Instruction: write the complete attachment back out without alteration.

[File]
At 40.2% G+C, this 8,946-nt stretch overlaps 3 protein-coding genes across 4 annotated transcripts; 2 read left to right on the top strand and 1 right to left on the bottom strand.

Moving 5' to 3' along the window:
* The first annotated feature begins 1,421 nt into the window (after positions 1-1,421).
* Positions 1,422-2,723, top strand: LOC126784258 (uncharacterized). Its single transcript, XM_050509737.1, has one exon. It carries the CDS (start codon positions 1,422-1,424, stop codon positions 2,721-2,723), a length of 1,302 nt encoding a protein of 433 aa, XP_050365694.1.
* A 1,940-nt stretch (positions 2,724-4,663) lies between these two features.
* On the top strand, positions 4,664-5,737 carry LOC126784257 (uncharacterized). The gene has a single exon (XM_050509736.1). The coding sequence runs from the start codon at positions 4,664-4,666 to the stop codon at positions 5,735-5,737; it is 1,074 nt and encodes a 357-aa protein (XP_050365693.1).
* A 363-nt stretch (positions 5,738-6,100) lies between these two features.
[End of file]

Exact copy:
At 40.2% G+C, this 8,946-nt stretch overlaps 3 protein-coding genes across 4 annotated transcripts; 2 read left to right on the top strand and 1 right to left on the bottom strand.

Moving 5' to 3' along the window:
* The first annotated feature begins 1,421 nt into the window (after positions 1-1,421).
* Positions 1,422-2,723, top strand: LOC126784258 (uncharacterized). Its single transcript, XM_050509737.1, has one exon. It carries the CDS (start codon positions 1,422-1,424, stop codon positions 2,721-2,723), a length of 1,302 nt encoding a protein of 433 aa, XP_050365694.1.
* A 1,940-nt stretch (positions 2,724-4,663) lies between these two features.
* On the top strand, positions 4,664-5,737 carry LOC126784257 (uncharacterized). The gene has a single exon (XM_050509736.1). The coding sequence runs from the start codon at positions 4,664-4,666 to the stop codon at positions 5,735-5,737; it is 1,074 nt and encodes a 357-aa protein (XP_050365693.1).
* A 363-nt stretch (positions 5,738-6,100) lies between these two features.